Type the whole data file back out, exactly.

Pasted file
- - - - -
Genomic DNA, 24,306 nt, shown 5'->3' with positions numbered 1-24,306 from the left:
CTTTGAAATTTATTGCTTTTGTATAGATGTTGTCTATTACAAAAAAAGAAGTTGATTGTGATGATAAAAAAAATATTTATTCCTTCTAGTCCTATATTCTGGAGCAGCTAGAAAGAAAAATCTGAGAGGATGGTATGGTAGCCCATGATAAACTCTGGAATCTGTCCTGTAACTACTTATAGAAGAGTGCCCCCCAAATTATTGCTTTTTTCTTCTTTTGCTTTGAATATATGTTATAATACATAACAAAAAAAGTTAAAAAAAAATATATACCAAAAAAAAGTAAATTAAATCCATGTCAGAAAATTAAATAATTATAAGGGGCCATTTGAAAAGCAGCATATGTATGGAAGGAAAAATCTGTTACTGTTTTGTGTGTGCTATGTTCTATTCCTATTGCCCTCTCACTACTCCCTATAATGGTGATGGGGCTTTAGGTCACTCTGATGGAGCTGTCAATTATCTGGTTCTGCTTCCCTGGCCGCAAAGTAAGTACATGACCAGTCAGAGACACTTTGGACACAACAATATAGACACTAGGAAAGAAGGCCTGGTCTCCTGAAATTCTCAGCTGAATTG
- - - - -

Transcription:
Genomic DNA, 24,306 nt, shown 5'->3' with positions numbered 1-24,306 from the left:
CTTTGAAATTTATTGCTTTTGTATAGATGTTGTCTATTACAAAAAAAGAAGTTGATTGTGATGATAAAAAAAATATTTATTCCTTCTAGTCCTATATTCTGGAGCAGCTAGAAAGAAAAATCTGAGAGGATGGTATGGTAGCCCATGATAAACTCTGGAATCTGTCCTGTAACTACTTATAGAAGAGTGCCCCCCAAATTATTGCTTTTTTCTTCTTTTGCTTTGAATATATGTTATAATACATAACAAAAAAAGTTAAAAAAAAATATATACCAAAAAAAAGTAAATTAAATCCATGTCAGAAAATTAAATAATTATAAGGGGCCATTTGAAAAGCAGCATATGTATGGAAGGAAAAATCTGTTACTGTTTTGTGTGTGCTATGTTCTATTCCTATTGCCCTCTCACTACTCCCTATAATGGTGATGGGGCTTTAGGTCACTCTGATGGAGCTGTCAATTATCTGGTTCTGCTTCCCTGGCCGCAAAGTAAGTACATGACCAGTCAGAGACACTTTGGACACAACAATATAGACACTAGGAAAGAAGGCCTGGTCTCCTGAAATTCTCAGCTGAATTG